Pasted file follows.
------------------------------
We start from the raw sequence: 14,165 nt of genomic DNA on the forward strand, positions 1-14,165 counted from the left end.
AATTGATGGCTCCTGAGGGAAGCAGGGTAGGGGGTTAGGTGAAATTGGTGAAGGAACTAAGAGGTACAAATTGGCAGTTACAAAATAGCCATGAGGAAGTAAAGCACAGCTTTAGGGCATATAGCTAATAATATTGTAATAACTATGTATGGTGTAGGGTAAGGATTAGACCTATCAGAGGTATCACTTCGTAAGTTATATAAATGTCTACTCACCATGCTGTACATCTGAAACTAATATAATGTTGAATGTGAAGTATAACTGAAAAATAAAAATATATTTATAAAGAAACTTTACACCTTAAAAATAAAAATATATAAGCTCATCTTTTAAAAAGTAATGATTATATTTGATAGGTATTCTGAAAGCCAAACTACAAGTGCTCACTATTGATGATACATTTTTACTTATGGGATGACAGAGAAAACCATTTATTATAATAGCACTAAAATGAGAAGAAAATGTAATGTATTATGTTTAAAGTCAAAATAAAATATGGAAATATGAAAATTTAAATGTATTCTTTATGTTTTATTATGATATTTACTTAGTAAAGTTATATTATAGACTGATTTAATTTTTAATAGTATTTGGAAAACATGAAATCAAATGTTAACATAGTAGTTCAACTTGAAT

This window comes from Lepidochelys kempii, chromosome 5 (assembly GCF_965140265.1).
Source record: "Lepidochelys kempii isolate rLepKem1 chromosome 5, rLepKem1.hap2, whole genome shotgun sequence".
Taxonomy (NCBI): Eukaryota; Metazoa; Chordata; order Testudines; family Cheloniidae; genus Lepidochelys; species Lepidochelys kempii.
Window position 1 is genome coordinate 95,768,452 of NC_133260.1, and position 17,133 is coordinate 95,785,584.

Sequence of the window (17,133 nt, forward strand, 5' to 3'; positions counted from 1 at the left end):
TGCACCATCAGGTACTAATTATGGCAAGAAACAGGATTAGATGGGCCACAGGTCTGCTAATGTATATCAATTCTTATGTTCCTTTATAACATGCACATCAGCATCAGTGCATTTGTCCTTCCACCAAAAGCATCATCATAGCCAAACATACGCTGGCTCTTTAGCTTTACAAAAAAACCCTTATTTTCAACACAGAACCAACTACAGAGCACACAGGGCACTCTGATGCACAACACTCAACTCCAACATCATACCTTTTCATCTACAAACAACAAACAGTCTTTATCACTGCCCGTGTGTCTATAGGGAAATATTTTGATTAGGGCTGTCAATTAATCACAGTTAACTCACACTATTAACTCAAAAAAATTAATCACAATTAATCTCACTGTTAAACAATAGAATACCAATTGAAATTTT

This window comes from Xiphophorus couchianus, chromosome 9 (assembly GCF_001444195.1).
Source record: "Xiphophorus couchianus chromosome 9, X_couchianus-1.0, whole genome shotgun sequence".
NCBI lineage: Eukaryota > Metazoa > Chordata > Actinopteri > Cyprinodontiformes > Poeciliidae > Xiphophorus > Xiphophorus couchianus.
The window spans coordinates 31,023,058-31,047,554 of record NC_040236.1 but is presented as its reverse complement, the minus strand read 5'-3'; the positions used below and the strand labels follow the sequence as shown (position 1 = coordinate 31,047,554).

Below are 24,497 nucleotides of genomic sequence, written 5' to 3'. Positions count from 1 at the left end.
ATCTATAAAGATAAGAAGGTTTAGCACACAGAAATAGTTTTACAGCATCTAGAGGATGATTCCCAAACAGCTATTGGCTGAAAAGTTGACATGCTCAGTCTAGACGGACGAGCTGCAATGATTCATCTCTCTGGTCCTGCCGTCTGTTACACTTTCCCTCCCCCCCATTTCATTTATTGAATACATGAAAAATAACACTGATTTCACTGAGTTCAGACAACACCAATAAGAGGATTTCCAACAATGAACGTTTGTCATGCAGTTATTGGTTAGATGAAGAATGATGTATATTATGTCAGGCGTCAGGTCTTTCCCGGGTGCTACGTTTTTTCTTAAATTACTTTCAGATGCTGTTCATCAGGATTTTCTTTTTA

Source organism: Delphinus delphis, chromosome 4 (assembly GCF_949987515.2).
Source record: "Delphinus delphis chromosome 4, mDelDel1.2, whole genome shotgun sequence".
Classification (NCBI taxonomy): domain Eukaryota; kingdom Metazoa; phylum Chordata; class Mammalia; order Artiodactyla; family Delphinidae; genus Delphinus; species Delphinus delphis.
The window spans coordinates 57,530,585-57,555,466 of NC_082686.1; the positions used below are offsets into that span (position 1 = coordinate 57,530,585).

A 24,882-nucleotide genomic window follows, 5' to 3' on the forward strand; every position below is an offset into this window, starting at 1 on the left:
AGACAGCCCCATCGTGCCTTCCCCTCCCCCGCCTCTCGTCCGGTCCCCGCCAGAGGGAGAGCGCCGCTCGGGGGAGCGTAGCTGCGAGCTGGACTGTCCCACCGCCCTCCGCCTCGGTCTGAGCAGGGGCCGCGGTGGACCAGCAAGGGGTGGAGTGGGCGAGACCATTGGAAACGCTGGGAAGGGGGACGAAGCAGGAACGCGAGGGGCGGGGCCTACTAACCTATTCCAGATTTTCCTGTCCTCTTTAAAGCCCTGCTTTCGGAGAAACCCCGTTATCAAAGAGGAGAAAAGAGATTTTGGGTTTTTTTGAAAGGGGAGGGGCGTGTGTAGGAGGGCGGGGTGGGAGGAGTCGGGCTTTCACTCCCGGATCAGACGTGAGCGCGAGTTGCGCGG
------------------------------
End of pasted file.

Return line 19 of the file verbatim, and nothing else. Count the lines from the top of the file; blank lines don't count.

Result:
A 24,882-nucleotide genomic window follows, 5' to 3' on the forward strand; every position below is an offset into this window, starting at 1 on the left: